Monday, September 17, 2012

Saskatoon, Saskatchewan StarPhoenix Report

Delay in funds is inexcusable

The StarPhoenix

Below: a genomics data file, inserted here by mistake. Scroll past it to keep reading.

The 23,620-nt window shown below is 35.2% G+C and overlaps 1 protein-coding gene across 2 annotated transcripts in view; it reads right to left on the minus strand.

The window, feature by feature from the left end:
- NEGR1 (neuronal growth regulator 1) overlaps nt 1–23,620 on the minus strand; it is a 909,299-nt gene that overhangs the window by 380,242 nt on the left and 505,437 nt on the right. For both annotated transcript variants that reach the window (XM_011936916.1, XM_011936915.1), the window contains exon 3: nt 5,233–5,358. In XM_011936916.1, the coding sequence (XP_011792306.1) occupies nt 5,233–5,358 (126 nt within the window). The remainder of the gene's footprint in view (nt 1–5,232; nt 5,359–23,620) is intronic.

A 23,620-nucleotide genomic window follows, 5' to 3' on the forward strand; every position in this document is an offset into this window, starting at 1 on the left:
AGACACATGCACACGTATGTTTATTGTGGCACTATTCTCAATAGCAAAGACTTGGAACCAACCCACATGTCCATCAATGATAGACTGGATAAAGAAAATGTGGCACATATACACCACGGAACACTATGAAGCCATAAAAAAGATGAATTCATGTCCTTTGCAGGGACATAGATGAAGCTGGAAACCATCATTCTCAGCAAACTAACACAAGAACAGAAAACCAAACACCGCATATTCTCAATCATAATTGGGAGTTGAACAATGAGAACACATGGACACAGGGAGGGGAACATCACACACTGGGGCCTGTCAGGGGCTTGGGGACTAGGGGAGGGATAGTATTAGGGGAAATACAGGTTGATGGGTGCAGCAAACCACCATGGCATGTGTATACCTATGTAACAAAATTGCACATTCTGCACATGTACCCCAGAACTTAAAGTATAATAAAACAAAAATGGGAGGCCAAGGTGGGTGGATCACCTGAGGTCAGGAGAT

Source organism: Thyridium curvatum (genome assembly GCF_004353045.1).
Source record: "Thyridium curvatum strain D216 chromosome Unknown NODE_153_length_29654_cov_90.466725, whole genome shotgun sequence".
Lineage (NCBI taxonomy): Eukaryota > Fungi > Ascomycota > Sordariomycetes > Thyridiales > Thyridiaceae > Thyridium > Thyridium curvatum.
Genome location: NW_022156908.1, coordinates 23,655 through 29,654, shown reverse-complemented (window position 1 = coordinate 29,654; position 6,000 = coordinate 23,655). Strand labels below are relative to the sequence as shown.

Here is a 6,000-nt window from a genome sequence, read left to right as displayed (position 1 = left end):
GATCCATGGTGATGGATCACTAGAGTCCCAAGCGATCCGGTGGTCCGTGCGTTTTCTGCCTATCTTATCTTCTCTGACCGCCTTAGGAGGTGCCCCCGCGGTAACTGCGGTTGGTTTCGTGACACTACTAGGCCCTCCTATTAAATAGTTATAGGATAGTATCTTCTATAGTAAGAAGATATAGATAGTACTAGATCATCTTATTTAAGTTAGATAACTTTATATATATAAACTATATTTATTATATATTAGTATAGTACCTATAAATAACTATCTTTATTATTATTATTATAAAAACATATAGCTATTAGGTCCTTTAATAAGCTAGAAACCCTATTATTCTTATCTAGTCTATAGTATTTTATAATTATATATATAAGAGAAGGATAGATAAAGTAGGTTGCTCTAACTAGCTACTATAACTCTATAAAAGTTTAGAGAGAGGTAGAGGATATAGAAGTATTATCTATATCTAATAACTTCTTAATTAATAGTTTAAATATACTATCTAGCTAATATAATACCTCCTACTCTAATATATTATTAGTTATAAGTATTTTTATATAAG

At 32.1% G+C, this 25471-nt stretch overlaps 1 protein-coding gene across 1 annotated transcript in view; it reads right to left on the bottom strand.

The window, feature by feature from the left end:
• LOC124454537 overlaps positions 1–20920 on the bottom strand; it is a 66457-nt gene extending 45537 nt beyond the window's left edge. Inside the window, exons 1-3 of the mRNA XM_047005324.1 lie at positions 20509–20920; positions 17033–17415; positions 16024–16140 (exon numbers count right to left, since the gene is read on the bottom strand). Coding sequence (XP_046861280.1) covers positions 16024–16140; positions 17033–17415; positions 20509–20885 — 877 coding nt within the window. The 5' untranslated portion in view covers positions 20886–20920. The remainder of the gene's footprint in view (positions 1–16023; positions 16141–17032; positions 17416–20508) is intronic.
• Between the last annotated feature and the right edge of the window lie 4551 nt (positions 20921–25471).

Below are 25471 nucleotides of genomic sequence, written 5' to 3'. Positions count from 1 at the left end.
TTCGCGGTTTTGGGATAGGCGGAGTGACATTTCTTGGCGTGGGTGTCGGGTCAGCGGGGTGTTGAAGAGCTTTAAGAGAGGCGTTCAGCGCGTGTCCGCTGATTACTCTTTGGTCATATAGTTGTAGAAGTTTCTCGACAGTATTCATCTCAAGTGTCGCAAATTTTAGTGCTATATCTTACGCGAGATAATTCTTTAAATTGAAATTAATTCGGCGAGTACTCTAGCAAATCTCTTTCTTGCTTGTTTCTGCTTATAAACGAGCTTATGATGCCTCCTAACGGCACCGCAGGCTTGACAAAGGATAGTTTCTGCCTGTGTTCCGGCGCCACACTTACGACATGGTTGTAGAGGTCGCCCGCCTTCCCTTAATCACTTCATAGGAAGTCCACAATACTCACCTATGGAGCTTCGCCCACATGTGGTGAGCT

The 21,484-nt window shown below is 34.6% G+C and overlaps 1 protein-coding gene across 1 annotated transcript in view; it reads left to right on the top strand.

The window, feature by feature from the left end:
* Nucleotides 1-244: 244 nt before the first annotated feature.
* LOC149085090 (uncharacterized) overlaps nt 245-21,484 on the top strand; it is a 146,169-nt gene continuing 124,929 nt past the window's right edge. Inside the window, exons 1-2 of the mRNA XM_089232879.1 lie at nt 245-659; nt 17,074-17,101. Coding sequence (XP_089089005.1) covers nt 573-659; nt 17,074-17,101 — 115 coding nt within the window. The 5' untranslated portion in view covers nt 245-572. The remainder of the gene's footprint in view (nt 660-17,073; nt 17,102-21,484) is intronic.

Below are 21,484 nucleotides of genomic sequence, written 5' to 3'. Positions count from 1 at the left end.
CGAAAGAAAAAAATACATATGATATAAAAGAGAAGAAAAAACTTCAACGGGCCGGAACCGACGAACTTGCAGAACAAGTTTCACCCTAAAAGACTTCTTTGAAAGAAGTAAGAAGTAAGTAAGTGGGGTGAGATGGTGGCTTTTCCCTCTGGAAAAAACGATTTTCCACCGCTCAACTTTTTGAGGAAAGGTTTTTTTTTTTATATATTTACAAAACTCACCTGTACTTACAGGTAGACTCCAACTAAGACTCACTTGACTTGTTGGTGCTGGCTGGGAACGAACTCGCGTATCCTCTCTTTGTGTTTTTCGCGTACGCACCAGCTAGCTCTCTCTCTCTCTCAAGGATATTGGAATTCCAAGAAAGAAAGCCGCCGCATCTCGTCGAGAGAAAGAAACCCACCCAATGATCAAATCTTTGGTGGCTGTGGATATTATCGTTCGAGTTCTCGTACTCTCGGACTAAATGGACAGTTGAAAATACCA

The money promised in the federal budget five months ago to address the deplorable shortfall in funding for schools on Canada's First Nations was at best a fraction of what's needed, but it's shocking to learn that even that meagre amount is yet to make it to reserves in Saskatchewan. In a province where young aboriginal people represent a vast, mostly untapped human resource that's vital to securing economic growth and prosperity, the foot-dragging by Ottawa in ensuring that children on reserves are provided an education of a quality that others in the province enjoy is inexcusable. What's worse is that the Conservatives in government who control the purse strings joined opposition MPs in February to support unanimously an NDP motion to put First Nations schools on an equal footing with provincially funded schools. While the government's subsequent budget commitment of $275 million over three years was hardly equal to meeting that lofty goal, it at least promised to spend $100 million on early childhood education programs and provide $175 million to construct or repair reserve schools. Yet, as StarPhoenix reporter Jason Warick reported this week, First Nations schools in Saskatchewan have yet to see any of the money they so badly need to address some immediate infrastructure problems such as leaky roofs, let alone put in place programs to meet the long-term educational needs of students. Frankly, $100 million over three years for early literacy education for Canada's rapidly increasing cohort of native kids is hardly adequate to meet the need. In Saskatchewan, the province provides about $10,000 per student enrolled in its schools while Ottawa funds reserve schools at a rate of $6,400 per student. With an estimated 16,000 students on reserve, that meant the federal funding shortfall in this province alone is more than $54 million a year. That's money that could be used to ensure the reserve schools are staffed by teachers who aren't paid $5,000 a year less than their counterparts in the provincial system and to ensure they don't leave at the first opportunity. That's money that can ensure the classrooms have adequate supplies and the libraries have good, new material. Premier Brad Wall is right to express concern that even the meagre funding commitment hasn't been met so far. His former Education minister Donna Harpauer was right to express concern in April that the promised federal funding still isn't going to operating funding for staff and resources for on-reserve schools. This foolhardily shortchanging of the education of some of the most marginalized citizens ill serves a First World nation whose leaders have been told repeatedly by experts in economics, social sciences and medicine that education is the key to breaking the costly cycle of poverty and poor health. That they still persist in paying lip service to the ideal while doing the bare minimum or even less to address an inequity that's taking such a demonstrable toll in economic and human terms is unconscionable. All Canadians pay a price for it, not only those who are robbed of life opportunities.  The editorials that appear in this space represent the opinion of The StarPhoenix. They are unsigned because they do not necessarily represent the personal views of the writers. The positions taken in the editorials are arrived at through discussion among the members of the newspaper's editorial board, which operates independently from the news departments of the paper.

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